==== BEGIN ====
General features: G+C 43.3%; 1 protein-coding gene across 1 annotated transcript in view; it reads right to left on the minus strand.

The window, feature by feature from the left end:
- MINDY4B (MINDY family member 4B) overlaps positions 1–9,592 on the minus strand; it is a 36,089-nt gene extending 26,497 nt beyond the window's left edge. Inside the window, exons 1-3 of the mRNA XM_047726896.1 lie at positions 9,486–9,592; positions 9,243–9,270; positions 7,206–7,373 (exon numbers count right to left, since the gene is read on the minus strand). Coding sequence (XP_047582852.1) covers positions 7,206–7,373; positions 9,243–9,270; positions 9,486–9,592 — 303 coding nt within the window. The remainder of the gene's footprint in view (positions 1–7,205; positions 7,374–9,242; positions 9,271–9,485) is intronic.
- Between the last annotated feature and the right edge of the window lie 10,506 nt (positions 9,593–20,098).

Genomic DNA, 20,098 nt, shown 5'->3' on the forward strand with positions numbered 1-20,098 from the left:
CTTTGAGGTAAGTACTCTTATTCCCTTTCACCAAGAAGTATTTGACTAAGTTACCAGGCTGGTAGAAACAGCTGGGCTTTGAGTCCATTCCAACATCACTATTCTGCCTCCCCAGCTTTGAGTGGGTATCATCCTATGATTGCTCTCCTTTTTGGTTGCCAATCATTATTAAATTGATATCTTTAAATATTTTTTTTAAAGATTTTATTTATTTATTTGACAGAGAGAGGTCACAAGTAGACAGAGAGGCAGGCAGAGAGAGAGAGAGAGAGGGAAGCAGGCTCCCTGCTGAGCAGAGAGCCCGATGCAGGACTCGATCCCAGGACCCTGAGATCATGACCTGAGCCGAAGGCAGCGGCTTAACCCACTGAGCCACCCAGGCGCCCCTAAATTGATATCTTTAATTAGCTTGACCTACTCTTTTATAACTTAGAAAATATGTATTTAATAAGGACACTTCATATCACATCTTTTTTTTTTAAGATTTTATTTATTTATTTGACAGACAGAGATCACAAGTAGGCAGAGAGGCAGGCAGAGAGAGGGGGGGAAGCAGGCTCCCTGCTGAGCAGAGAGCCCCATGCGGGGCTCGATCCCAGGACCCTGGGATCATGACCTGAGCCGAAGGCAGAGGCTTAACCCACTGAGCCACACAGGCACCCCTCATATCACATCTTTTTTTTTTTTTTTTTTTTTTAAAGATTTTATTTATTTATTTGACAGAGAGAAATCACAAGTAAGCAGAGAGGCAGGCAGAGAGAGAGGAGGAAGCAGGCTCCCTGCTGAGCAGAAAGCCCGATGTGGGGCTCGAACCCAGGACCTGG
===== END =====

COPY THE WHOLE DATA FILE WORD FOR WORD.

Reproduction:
General features: G+C 43.3%; 1 protein-coding gene across 1 annotated transcript in view; it reads right to left on the minus strand.

The window, feature by feature from the left end:
- MINDY4B (MINDY family member 4B) overlaps positions 1–9,592 on the minus strand; it is a 36,089-nt gene extending 26,497 nt beyond the window's left edge. Inside the window, exons 1-3 of the mRNA XM_047726896.1 lie at positions 9,486–9,592; positions 9,243–9,270; positions 7,206–7,373 (exon numbers count right to left, since the gene is read on the minus strand). Coding sequence (XP_047582852.1) covers positions 7,206–7,373; positions 9,243–9,270; positions 9,486–9,592 — 303 coding nt within the window. The remainder of the gene's footprint in view (positions 1–7,205; positions 7,374–9,242; positions 9,271–9,485) is intronic.
- Between the last annotated feature and the right edge of the window lie 10,506 nt (positions 9,593–20,098).

Genomic DNA, 20,098 nt, shown 5'->3' on the forward strand with positions numbered 1-20,098 from the left:
CTTTGAGGTAAGTACTCTTATTCCCTTTCACCAAGAAGTATTTGACTAAGTTACCAGGCTGGTAGAAACAGCTGGGCTTTGAGTCCATTCCAACATCACTATTCTGCCTCCCCAGCTTTGAGTGGGTATCATCCTATGATTGCTCTCCTTTTTGGTTGCCAATCATTATTAAATTGATATCTTTAAATATTTTTTTTAAAGATTTTATTTATTTATTTGACAGAGAGAGGTCACAAGTAGACAGAGAGGCAGGCAGAGAGAGAGAGAGAGAGGGAAGCAGGCTCCCTGCTGAGCAGAGAGCCCGATGCAGGACTCGATCCCAGGACCCTGAGATCATGACCTGAGCCGAAGGCAGCGGCTTAACCCACTGAGCCACCCAGGCGCCCCTAAATTGATATCTTTAATTAGCTTGACCTACTCTTTTATAACTTAGAAAATATGTATTTAATAAGGACACTTCATATCACATCTTTTTTTTTTAAGATTTTATTTATTTATTTGACAGACAGAGATCACAAGTAGGCAGAGAGGCAGGCAGAGAGAGGGGGGGAAGCAGGCTCCCTGCTGAGCAGAGAGCCCCATGCGGGGCTCGATCCCAGGACCCTGGGATCATGACCTGAGCCGAAGGCAGAGGCTTAACCCACTGAGCCACACAGGCACCCCTCATATCACATCTTTTTTTTTTTTTTTTTTTTTTAAAGATTTTATTTATTTATTTGACAGAGAGAAATCACAAGTAAGCAGAGAGGCAGGCAGAGAGAGAGGAGGAAGCAGGCTCCCTGCTGAGCAGAAAGCCCGATGTGGGGCTCGAACCCAGGACCTGG